This cake is fall in a nutshell. A large nutshell because this is a get together sort of cake, made for the weekend and a nice groups of friends. It is a feast for the eyes and nourishing to the palate.
It combines the end of summer blackberries with the autumnal signals of apples and squash. It is a transition cake. The humble squash, rather than the flashy pumpkin is used as the base note flavour in this recipe. The pumpkin spiced latte has generated an obsession with all things pumpkin this time of year which leads to overlooking other wonderful produce that are equally great in baking. I get it though, there likely isn’t a huge market for the squash spiced latte. What do you think?
In a taste test between the two, I find butternut squash to be a bit sweeter. I enjoy seasonal butternut squash plain, without any seasoning. Admittedly, this taste preference was probably developed from preparing and taste-testing homemade baby food but that is another story.
Whipped mascarpone frosting is a lighter alternative to buttercream or cream cheese frosting. Comparatively, the cake does not feel heavy in the way that a carrot cake often does. So go on, have a large slice!
This recipe was inspired by a charming post by Aimee Twigger at Twiggstudios in England. I have admired her work for a long time. Thank you.
Blackberry, Apple and Butternut Squash Cake with Whipped Mascarpone Frosting
Makes a 4-layer 20cm cake
Time: Prepping squash (1 hour), Cake 25 minutes plus baking time (46 minutes), Frosting (15 minutes)
228g (1 cup) unsalted butter, room temperature
180g (1 cup) spooned and levelled brown sugar*
200g (1 cup) granulated sugar
3 large eggs, room temperature
420g (1 ¾ cups) pureed butternut squash
130g (1 cup) peeled and grated soft apple (I used McIntosh)
420g (3 cups) all-purpose flour
10g (2 tsp) baking powder
5g (1 tsp) baking soda
3g (1/2 tsp) fine sea salt
6g (2 tsp) cinnamon
76mL (1/3 cup) whole milk
135g (1 cup or 1 small clam shell container) fresh blackberries, cut in half (save 5-7 whole berries for decoration)
475g (2 ¼ cups or 1 large container- I used TreStelle) mascarpone
58g (1/4 cup) unsalted butter, room temperature
250g (2 cups) icing sugar
5mL (1 tsp) vanilla extract
473mL (2 cups) whipping cream
1. Prepare the butternut squash. Preheat oven to 375°F (190°C). Thinly cut the bottom and top off. Cut in half lengthwise, brush with oil and place open-side down on a rimmed baking sheet with a bit of water. Bake for 45 minutes or until soft. Cool slightly then remove seeds. Scoop out the flesh and puree in a food processor or blender until smooth.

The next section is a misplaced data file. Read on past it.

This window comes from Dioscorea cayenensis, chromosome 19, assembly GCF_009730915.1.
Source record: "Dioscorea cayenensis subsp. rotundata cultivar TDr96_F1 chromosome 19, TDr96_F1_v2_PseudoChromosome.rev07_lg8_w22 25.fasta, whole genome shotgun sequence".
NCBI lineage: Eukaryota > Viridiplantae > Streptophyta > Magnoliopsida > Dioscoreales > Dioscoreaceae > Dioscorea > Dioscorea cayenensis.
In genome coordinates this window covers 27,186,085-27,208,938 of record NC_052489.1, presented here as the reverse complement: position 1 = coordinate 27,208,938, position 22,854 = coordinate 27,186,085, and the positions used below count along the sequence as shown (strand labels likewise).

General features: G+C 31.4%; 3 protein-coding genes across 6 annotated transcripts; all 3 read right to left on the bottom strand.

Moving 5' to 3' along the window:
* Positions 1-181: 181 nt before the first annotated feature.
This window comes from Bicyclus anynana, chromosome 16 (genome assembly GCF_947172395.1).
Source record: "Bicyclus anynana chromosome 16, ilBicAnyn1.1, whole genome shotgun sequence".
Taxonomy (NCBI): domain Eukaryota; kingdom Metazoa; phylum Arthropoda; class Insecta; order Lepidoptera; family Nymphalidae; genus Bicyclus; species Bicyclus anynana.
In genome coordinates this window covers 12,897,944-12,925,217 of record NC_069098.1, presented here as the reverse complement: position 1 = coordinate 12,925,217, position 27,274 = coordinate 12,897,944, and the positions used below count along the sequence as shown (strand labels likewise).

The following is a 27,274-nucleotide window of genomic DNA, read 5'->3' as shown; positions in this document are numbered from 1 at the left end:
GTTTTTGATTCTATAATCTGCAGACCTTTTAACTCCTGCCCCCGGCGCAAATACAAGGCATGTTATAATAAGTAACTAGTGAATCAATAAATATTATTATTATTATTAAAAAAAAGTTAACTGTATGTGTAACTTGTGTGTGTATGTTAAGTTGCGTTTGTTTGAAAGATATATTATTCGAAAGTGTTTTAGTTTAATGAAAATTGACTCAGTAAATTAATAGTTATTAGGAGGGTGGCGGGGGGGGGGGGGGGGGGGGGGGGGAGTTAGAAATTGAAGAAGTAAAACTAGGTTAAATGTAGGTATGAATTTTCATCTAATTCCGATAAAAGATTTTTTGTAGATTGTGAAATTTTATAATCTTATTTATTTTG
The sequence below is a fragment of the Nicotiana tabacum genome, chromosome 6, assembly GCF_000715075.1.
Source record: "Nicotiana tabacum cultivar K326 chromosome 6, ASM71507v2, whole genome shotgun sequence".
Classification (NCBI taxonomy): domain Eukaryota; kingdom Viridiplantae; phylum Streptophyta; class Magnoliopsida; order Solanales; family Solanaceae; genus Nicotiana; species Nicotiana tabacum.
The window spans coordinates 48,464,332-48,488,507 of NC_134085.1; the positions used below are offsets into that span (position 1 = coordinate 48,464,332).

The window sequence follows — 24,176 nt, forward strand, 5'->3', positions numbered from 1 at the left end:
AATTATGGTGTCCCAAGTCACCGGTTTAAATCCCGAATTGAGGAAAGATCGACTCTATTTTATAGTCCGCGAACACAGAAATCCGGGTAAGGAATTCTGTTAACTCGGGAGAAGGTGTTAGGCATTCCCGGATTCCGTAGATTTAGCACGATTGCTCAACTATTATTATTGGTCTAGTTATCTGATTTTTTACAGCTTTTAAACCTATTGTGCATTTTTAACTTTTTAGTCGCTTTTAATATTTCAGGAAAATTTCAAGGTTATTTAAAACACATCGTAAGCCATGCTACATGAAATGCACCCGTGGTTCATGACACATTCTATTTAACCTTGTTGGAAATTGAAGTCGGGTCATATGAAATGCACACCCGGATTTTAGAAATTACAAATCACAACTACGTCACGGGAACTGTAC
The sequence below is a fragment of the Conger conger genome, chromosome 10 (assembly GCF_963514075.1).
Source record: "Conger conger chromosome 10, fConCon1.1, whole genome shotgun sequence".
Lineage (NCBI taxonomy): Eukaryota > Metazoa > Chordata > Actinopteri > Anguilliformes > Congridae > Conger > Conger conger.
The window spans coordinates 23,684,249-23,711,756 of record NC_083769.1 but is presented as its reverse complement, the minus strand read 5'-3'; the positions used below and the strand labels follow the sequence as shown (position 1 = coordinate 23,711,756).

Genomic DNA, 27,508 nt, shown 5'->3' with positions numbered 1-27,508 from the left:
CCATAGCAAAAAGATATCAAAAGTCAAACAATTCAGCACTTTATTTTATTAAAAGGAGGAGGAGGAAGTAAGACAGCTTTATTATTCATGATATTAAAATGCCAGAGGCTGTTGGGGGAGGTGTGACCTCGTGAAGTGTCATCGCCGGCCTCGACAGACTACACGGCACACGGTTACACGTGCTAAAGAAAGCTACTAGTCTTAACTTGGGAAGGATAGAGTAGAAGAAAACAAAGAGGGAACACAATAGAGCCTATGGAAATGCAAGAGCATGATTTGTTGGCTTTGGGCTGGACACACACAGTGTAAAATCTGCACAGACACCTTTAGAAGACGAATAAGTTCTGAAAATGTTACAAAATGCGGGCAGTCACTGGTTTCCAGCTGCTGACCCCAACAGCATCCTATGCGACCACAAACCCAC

2. Measure all of the ingredients and allow eggs and butter to come to room temperature.
3. Prepare 2 -20cm (8 inch) springform pans or cake tins by brushing them with melted butter and lining them with parchment paper.
4. Preheat oven to 350°F (175°C).
5. Cream the butter and sugars in a large bowl using a stand or hand mixer until pale and fluffy.
6. Beat the eggs in one at a time until fully incorporated.
7. Mix in the butternut squash and grated apple.
8. Whisk together the flour, baking powder, baking soda, salt and cinnamon in a separate bowl.
9. Fold in half of the flour mixture followed by half of the milk. Repeat.
10. Fold in the blackberries.
11. Pour into prepared pans and back for 40-46 minutes, until a skewer inserted into the middle of the cake comes out clean.
12. Set on wire rack to cool and remove sides once cooled.
1. Whisk the mascarpone, butter, and icing sugar in a stand mixer with whisk attachment or using a hand mixer.
2. Scrape the sides and bottle of the bowl. Add the vanilla.
3. While the mixer is on, slowly add the whipping cream. Once incorporated, turn the mixer to high speed and mix until soft peaks form. Depending on the temperature of the ingredients, this may happen quickly. If over-mixed, the frosting will curdle or separate.
4. Transfer into a piping bag.
1. Trim the tops of the cakes using a sharp, serrated knife and gently seesawing it back and forth.
2. Cut each cake horizontally in half making sure each piece is even (this takes practice).
3. Place one of the bottom layers, cut side up, on a cake plate. Pipe a boarder of frosting around the outside and then fill in the middle. Add the next layer on top. Repeat and refrigerate the cake to firm up the frosting (about 15 minutes).
4. Mask the sides and top of the cake with the remaining frosting. You will likely have some leftover. Refrigerate again.
5. Decorate with remaining blackberries, flowers, etc.
* Typically, brown sugar is firmly packed but in this recipe, I have suggested to spoon the brown sugar into your measuring cup and then level it off.